The concept of self-serve or low-touch has been a popular topic in the customer success community for a while. When we are exploring or implementing low-touch customer success we’re usually trying to address two challenges or opportunities:
- How can we keep the cost of customer acquisition and cost of service low if our ASP or LTV is also low?
- How can we scale customer success to reach a large number of customers by enabling them to find the right resources when they need it and allowing our teams to focus on the customers who need the most human help?
In the first scenario, the need for this approach is critical for your go-to-market strategy. If you sell a low ASP product with a light touch or no-touch sales process you’ll want your CS model to match that. In the second scenario, this is often used as a complement to a traditional CS process in a traditional 1:1 or one 1: few human-led models.
For the purposes of this post, I’m mostly going to deal with the second scenario with an established CS org looking to scale but will borrow from some of the concepts I’ve seen work well in Freemium low-touch teams.
Things to consider -
Before recommending some steps for implementing a low-touch CS programme I wanted to share some guidelines and things to consider to make sure this strategy is right for your team and your business.
Customers should not “feel” low-touch
While the concept of low touch is very appealing at a financial level, not all teams are good fits or ready to implement it. It goes without saying but the most important stakeholder in this strategy is your customer. If your customer is used to receiving attention from a named CSM, moving to a different model should not impact their ability to get their desired outcome or help when they need it. In order for this to be a reality, you need to invest in systems and process that take the operational burden off the customer and make them feel like they have a human on call if needed.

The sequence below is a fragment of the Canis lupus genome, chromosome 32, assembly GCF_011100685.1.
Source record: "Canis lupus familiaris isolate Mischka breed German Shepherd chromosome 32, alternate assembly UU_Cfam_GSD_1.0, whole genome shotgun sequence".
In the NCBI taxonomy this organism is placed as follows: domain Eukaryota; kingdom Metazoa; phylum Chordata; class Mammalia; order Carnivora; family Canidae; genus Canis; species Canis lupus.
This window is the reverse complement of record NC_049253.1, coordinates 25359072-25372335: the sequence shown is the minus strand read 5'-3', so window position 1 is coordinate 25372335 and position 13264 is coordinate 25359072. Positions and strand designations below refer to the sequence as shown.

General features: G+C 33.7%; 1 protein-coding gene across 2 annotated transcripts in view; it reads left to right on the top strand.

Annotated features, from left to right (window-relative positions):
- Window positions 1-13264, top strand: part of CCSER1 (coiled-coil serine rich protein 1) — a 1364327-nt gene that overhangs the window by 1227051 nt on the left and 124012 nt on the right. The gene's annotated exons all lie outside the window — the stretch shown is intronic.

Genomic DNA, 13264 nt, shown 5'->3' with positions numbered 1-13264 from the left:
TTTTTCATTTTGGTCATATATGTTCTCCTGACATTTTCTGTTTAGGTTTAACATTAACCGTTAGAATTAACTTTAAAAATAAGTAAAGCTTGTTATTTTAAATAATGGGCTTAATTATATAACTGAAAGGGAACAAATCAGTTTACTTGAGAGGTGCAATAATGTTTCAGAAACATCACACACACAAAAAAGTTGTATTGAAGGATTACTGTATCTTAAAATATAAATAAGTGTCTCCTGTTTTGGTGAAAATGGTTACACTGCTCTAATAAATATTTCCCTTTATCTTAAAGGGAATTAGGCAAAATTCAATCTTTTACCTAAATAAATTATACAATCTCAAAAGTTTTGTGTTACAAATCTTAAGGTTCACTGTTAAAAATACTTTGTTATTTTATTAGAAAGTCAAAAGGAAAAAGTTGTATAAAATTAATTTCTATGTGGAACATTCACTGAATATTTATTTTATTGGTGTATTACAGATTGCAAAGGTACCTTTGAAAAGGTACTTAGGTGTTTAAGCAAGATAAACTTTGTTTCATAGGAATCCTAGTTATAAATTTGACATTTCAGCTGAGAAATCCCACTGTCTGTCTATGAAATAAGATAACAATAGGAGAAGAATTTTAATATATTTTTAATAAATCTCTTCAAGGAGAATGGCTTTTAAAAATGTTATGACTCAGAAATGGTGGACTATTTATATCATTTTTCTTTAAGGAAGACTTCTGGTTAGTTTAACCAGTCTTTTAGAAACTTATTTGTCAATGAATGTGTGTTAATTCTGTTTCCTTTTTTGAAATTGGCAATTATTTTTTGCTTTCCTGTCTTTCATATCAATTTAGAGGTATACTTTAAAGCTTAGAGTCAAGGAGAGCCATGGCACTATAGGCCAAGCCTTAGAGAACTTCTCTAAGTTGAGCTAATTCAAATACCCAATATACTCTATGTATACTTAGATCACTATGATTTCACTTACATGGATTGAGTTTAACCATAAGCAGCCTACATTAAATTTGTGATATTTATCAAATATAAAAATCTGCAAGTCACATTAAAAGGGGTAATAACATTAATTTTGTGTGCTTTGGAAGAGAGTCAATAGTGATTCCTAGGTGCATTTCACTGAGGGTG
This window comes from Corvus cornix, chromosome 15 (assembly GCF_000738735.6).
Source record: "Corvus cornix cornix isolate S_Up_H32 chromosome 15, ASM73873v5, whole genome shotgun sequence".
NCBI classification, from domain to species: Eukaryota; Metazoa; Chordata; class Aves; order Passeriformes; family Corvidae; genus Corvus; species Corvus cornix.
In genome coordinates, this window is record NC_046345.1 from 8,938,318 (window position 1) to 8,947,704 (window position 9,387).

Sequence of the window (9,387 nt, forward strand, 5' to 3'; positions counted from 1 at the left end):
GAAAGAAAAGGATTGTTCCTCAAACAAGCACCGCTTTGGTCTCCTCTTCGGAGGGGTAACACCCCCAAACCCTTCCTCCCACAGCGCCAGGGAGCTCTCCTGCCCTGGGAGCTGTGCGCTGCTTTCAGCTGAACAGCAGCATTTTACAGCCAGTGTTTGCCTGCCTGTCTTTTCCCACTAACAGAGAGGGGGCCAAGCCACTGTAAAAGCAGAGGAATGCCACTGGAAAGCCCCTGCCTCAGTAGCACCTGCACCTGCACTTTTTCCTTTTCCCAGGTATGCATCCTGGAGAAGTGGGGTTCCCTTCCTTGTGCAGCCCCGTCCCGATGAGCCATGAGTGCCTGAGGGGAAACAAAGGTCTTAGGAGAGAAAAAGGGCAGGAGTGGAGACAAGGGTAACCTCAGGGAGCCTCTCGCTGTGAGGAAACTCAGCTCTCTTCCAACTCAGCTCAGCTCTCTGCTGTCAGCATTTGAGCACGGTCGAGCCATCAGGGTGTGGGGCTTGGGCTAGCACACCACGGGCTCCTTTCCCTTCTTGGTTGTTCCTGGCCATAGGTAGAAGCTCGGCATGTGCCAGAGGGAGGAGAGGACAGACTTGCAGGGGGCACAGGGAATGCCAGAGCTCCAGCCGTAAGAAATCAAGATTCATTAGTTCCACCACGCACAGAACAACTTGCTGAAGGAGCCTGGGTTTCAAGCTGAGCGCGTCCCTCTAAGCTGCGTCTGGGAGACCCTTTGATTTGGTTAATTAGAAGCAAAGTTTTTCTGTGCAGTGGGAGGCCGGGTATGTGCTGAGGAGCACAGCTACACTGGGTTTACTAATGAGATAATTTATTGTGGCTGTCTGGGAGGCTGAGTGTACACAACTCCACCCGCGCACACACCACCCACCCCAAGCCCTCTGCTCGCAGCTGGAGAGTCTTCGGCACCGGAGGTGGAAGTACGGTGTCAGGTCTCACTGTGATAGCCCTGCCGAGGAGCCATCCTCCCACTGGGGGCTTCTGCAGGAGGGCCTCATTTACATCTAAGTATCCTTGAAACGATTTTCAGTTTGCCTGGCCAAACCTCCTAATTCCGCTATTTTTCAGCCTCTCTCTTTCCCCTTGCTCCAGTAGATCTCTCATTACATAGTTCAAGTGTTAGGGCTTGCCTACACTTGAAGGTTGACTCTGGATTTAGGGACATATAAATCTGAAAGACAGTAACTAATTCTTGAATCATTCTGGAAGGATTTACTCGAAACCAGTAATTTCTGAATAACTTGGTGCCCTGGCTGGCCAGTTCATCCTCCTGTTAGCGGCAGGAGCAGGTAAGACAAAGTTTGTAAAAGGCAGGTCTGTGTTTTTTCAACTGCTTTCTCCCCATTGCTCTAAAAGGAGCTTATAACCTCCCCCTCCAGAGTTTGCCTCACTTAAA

Don’t consider low-touch a pure cost saving initiative -
Related to my first point - to do low-touch and self-serve well you need to invest. Over the long-term, the cost and efficiency benefits can be huge but there will be an initial short-term cost both financially and in human resources. If you approach low-touch purely as a cost saver without the mechanisms to spot these customers are remediate them early you risk long-term retention.
What type of low-touch model are you trying to build?
From my experience, there are broadly three approaches to a low-touch customer experience - where technology is used or relied on to varying degrees
- Tech assisted
- Tech informed
“Tech-driven” customer success is common in freemium businesses or when your customer is small or acquired through a touchless sales process. In this model, automation, community, live chat support, detailed knowledge bas, and docs are used to service customers at scale. Companies like Stripe employ this model and rarely have accounts with a named CSM.
“Tech assisted” customer success is often applied as a complementary service model to traditional CS teams. The most common way to achieve this is through a “team-based” model where your CSMs don’t own customers but share a pool of MRR/ARR and use tools, automation, and self-serve resources to drive success for these customers.